If you are a history buff you’ll be in your element in this region, there are a large number of historically significant buildings and places including several with Historic Places Trust status, including one of New Zealand’s oldest buildings, the Stone Store in Kerikeri.
Of course, as the region is named Bay of Islands, you can rest assured there are large range of water based activities to participate in too including swimming, kayaking, jet skiing, cruises around the islands, whale and dolphin watching, and one of New Zealand’s most favoured pastimes, fishing where you have the chance to catch Snapper, Trevally, Marlin, Tuna, Shark and Kahawai.
The region also has a strong base of artists and crafts people, where you can purchase their unique pieces, many with strong Maori cultural ties made from locally sourced materials, including carved Kauri, bone and Greenstone, woven flax items, and paintings featuring unique Maori symbols.
One must do thing is to Visit Waitangi. This is where the New Zealand’s founding document, the Treaty of Waitangi was signed between the European settlers and the New Zealand Maori tribes.
Also, try taking a day trip to Cape Reinga. Right at the top of the North Island is Cape Reinga, where you’ll be able to stand at one of the northern most parts ofNew Zealandand see where the Tasman Sea and the Pacific Ocean meet, it’s quite an incredible site.
If you love waters, then diving at the Poor Knights will be a great adventure. You’ll escape to an underwater wonderland of sand gardens, kelp forests, and caverns including the worlds largest sea cave RikoRiko, as well as experiencing unique and incredible marine life in this marine reserve.
Checkout the Waitangi Treaty Grounds. These grounds were gifted to the nation by Lord and Lady Bledisloe in 1932. The Waitangi National Trust Treaty Grounds give a unique and fascinating insight into New Zealand’s historic past. New Zealand’s most significant document, The Treaty of Waitangi, was first signed here in 1840 between a few Maori chiefs and the British Crown, and became the basis for life in New Zealand as it is known today. The importance of the treaty is well understood by a NZ audience, but visitors might find it surprising that there’s not more information displayed here about the role it has played in the nation’s history: the long litany of breaches by the Crown, the wars and land confiscations that followed, and the protest movement that led to the current process of redress for historic injustices.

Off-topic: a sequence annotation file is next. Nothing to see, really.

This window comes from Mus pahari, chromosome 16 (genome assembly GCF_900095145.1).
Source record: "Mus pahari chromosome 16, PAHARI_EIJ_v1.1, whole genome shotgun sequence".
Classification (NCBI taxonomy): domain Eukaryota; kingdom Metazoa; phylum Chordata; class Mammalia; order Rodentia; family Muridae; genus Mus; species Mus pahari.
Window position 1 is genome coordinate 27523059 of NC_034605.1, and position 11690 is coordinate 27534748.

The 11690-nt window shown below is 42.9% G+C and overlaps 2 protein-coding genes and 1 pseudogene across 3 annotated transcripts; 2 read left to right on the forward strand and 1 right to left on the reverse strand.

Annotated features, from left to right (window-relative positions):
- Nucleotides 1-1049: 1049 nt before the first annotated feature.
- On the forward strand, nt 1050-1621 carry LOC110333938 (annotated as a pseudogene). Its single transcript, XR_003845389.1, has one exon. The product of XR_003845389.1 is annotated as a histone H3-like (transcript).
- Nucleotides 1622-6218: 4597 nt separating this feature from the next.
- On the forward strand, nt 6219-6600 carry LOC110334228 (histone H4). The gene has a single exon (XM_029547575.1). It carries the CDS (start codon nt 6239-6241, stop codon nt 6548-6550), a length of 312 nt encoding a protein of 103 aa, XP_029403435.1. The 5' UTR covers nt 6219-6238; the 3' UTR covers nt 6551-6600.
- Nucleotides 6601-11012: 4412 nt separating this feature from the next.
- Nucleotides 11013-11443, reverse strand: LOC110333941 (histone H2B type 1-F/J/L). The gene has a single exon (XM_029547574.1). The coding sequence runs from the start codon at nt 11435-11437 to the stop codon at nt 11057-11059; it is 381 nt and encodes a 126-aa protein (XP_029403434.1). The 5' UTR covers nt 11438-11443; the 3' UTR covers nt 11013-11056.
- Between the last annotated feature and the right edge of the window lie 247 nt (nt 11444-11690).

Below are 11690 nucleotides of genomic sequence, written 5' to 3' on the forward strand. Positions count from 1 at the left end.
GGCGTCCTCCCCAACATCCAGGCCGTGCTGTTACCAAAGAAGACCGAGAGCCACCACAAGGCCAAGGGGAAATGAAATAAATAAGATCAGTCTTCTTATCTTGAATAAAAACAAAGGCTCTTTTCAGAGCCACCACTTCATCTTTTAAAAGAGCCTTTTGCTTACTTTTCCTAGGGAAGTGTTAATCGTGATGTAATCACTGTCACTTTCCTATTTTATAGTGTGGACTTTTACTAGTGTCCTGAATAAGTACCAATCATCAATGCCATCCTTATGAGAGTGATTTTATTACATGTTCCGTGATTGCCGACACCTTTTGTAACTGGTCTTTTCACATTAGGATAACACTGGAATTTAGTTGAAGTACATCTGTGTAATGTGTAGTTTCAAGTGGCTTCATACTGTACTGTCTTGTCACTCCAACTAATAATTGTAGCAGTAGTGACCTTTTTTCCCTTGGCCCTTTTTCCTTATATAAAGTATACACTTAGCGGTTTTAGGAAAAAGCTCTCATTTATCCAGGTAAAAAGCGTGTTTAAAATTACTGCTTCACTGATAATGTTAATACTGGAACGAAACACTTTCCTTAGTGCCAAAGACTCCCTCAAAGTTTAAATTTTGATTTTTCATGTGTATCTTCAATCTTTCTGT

Go for some wilderness experience by visiting the Puketi Forest. This forest, along with Omahuta Forest, forms one of the largest contiguous tracts of native forest in New Zealand’s Northland. Home to Te Tangi o te Tui Puketi, the fourth largest living kauri with a height 50.9 m (167′), Puketi is easily accessible from the Bay of Islands, Whangaroa and Hokianga Harbour. Access to the recreation facilities can be reached from State Highway 1 or the network of secondary roads that skirt the forest.
If you are looking for something indoor, go for a museum in the old Memorial Library (open Thursdays & Fridays) for a glimpse of Kawakawa’s coal mining history. The railway line running through the centre of town to Opua is a remnant of those times. Unfortunately major maintenance requirements mean that regular trips to Opua by Gabriel, the renowned steam train, will not be taking place at present, however the station is open and welcomes visitors. Visit also the Kawiti glow-worm caves at Waiomio which boast a galaxy of glow-worm lights, white limestone formations and 12 generations of history.
Have interest with religious landmarks? Stop by St Paul, the characterful church was constructed of Kawakawa stone in 1925, and stands on the site of NZ’s first church, a simple raupo (bulrush) hut erected in 1823. Look for the native birds in the stained glass above the altar – the kotare (kingfisher) represents Jesus (the king plus ‘fisher of men’), while the tui (parson bird) and kereru (wood pigeon) portray the personalities of the Williams brothers (one scholarly, one forceful), who set up the mission station here.
If you want to wind down a bit, then go to Aroha island. Reached via a permanent causeway through the mangroves, this 5-hectare island provides a haven for the North Island brown kiwi and other native birds, as well as a pleasant picnic spot for their nonfeathered admirers. It has a visitor centre, kayaks for rent, and after-dark walks to spy kiwi in the wild (per person $35) can also be arranged. You’ve got around a 50% chance of seeing a kiwi, and booking ahead is essential.
Long story short, the Bay of Islands is rich with history, beautifully pristine islands, and creatures of the sea that won’t leave you disappointed. The dolphins, blue penguins, gannets, and whales seem to like it here, and the friendly locals make it easy to help you to understand why. Whether you go fishing, diving, or just go out to marvel at the beautiful beaches in the area, a few days here will bring a sense of relaxation like few other places in the world can. The August Jazz Festival, giant Kauri trees, and a relaxing round of golf at the 18 hole course at Waitangi are just some of the other wonderful activities that can be enjoyed while in the area. So next time you come to New Zealand consider visiting this little portion of paradise that is just a few hours north of Auckland.
The Bay of Islands is a 3-5-hour journey by car from Auckland Airport, 5 hours by bus. For a shorter route, a plane flies daily from Auckland to Kerikeri. Regular ferries operate out of Opua bound for Russell.
Visit the New Zealand destinations category to learn more about other places to visit in New Zealand!